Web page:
Tag Archives: mapping

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GIS workshop

A few weeks ago I was fortunate to be able to attend an all-day GIS workshop offered by Frank Connolly, the Geospatial Data Librarian at Baruch College. It was very thorough and by the end everyone had finished a simple chloropleth map. For those of you interested in continuing with map-related DH and can spare a friday, I recommend the workshop, which is free and offered several times a semester.

Most professional GIS projects use ArcGIS, made by ESRI, and many institutions subscribe to it to support their GIS projects. It’s not cheap. But, (yay!) there is an open-source alternative called QGIS, which anyone can download. This is the software we used in the workshop. QGIS is far more versatile than CartoDB, but it also has a complex interface and a steep learning curve.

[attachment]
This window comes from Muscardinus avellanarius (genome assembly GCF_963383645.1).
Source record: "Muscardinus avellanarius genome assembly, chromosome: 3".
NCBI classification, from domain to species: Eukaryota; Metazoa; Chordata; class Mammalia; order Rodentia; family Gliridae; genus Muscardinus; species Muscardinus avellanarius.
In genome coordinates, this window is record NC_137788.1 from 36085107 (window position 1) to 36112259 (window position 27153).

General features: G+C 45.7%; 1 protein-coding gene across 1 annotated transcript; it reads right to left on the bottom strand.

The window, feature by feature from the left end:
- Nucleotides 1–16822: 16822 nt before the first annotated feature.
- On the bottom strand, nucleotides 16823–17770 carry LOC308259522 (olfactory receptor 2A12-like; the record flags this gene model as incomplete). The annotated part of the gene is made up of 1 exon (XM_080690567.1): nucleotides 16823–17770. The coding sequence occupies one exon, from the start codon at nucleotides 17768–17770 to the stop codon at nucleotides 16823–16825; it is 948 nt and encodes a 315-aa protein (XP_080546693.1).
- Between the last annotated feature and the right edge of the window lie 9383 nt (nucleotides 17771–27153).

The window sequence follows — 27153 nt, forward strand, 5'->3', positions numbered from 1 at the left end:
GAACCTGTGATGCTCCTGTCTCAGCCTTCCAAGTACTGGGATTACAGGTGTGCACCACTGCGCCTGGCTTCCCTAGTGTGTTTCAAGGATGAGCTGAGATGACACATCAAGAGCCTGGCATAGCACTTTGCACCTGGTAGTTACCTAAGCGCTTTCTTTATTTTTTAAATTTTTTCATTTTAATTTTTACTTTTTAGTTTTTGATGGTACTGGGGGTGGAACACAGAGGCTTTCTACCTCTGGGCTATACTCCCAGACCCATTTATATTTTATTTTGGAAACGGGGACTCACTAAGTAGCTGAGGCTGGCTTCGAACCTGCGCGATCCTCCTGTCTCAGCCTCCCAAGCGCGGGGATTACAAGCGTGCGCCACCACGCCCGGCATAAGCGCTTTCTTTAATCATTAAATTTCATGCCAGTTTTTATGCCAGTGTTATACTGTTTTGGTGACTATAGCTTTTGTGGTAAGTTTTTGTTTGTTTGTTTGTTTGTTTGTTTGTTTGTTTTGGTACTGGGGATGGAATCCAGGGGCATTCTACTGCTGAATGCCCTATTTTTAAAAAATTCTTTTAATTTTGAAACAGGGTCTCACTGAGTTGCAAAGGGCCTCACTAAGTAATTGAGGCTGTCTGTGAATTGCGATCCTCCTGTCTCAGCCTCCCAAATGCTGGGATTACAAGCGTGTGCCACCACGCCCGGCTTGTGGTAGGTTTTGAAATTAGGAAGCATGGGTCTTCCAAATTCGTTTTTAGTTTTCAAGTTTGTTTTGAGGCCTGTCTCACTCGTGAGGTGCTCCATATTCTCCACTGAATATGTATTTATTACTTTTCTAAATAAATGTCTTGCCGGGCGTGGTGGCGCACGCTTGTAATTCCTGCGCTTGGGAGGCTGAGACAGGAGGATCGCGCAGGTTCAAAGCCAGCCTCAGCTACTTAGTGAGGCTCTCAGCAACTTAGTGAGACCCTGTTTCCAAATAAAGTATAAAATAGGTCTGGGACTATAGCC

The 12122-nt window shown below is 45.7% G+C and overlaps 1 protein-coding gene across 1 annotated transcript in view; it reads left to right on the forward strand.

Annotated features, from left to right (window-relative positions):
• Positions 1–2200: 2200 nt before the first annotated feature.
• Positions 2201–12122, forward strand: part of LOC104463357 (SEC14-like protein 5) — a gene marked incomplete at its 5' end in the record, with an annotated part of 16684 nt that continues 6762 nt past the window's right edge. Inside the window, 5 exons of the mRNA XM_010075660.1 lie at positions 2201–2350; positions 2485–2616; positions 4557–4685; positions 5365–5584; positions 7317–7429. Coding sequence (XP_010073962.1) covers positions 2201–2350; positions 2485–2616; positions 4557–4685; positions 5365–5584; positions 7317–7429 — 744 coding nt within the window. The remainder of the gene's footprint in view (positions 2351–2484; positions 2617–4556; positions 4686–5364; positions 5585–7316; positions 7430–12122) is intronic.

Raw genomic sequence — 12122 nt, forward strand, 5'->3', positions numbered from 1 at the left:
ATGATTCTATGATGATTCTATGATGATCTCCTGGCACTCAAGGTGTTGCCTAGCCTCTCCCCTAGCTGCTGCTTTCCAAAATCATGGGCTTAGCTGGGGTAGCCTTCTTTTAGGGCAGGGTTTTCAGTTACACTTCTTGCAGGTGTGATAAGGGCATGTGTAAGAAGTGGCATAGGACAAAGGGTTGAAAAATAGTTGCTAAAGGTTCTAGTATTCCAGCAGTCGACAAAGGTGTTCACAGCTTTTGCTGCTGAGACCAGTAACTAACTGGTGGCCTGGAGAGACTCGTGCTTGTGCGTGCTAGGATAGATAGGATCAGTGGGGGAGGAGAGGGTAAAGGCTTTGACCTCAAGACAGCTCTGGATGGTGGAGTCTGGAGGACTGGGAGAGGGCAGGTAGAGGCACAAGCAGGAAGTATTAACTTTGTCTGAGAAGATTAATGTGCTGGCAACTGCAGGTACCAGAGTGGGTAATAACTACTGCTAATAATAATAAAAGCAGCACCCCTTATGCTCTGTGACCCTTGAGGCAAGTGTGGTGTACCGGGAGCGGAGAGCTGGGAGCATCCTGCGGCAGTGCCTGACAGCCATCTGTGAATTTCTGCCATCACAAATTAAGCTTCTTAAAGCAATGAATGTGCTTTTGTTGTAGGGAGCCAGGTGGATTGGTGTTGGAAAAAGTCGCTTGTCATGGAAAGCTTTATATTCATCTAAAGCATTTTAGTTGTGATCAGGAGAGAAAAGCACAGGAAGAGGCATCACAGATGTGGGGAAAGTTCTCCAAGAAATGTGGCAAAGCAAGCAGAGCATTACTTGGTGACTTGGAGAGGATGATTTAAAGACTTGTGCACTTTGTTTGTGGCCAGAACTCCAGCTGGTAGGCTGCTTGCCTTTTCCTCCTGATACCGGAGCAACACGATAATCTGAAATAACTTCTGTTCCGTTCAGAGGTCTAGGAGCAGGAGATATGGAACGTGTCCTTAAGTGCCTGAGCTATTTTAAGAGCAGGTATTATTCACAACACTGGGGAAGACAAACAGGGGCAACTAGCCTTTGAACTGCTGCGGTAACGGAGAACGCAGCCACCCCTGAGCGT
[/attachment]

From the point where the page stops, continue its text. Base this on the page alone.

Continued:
In the workshop, we covered the pros and cons of various map projections (similar to some of our readings) and different types of map shapefiles (background map images); GPS coordinates vs. standard latitude/longitude (sometimes they differ) ;how to geo-rectify old maps so that they line up with modern maps and geocoordinates; open data sources; and how to organize and add information to a QGIS datababse.

The entire workshop tutorial, which participants took home, is available on the Baruch library website. If you’re comfortable learning complicated software on your own, it’s a great resource. Personally, I would need to spend a lot more time working with QGIS, with someone looking over my shoulder, to get a feel for the program. But practicing with the manual over the winter break will be on my ever-growing “to-do” list.